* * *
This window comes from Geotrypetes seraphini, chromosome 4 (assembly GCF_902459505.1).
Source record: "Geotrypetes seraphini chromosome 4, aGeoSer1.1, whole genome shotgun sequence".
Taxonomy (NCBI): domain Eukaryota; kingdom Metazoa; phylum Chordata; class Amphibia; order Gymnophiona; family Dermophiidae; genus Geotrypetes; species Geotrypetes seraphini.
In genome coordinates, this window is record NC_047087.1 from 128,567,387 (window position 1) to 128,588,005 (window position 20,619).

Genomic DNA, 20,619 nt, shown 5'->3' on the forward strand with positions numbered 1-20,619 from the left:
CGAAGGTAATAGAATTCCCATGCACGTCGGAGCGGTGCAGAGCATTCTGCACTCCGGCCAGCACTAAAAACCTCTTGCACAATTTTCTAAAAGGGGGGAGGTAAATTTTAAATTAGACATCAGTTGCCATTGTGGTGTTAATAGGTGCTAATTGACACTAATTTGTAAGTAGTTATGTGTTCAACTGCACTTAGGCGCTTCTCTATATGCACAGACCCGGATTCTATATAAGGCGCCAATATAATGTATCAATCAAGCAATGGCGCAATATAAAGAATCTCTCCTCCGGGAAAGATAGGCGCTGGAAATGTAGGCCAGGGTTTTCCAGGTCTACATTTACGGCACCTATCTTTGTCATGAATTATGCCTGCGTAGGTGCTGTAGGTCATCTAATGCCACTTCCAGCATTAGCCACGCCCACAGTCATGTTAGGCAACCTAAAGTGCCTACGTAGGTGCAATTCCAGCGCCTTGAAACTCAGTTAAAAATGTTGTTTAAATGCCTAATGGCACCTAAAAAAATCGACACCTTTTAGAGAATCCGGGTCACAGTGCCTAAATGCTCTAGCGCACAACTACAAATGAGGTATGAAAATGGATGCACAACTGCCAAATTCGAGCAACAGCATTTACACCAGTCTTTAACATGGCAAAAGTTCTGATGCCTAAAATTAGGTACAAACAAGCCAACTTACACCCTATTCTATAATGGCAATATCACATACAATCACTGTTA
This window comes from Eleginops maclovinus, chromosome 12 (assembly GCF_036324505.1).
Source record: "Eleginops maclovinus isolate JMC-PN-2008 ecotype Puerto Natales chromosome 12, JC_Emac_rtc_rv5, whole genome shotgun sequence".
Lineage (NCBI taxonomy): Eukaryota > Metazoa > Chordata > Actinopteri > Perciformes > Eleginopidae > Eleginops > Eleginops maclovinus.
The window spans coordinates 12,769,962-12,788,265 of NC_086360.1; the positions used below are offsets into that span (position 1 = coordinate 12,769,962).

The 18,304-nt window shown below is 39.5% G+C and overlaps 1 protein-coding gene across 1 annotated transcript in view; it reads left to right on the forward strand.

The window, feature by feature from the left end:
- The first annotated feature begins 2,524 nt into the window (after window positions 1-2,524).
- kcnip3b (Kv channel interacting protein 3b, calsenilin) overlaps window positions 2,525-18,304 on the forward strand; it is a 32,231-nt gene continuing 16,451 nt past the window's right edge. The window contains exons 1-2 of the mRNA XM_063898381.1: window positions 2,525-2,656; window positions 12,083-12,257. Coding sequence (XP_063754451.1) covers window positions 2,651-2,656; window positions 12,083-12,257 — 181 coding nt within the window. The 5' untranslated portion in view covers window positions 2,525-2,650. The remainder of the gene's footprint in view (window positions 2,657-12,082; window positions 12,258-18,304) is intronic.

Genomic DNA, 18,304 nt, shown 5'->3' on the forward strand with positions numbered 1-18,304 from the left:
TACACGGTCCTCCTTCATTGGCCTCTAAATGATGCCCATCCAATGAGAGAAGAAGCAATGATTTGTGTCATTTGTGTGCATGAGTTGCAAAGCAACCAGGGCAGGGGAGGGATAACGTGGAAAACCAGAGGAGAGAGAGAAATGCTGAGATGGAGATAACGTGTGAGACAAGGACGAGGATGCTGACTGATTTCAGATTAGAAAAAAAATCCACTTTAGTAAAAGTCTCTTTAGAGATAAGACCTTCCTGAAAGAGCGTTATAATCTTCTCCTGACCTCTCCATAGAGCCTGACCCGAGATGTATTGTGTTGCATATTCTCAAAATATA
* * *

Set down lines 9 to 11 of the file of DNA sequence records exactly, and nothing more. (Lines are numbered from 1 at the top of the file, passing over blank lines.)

Lineage (NCBI taxonomy): Eukaryota > Metazoa > Chordata > Actinopteri > Perciformes > Eleginopidae > Eleginops > Eleginops maclovinus.
The window spans coordinates 12,769,962-12,788,265 of NC_086360.1; the positions used below are offsets into that span (position 1 = coordinate 12,769,962).

The 18,304-nt window shown below is 39.5% G+C and overlaps 1 protein-coding gene across 1 annotated transcript in view; it reads left to right on the forward strand.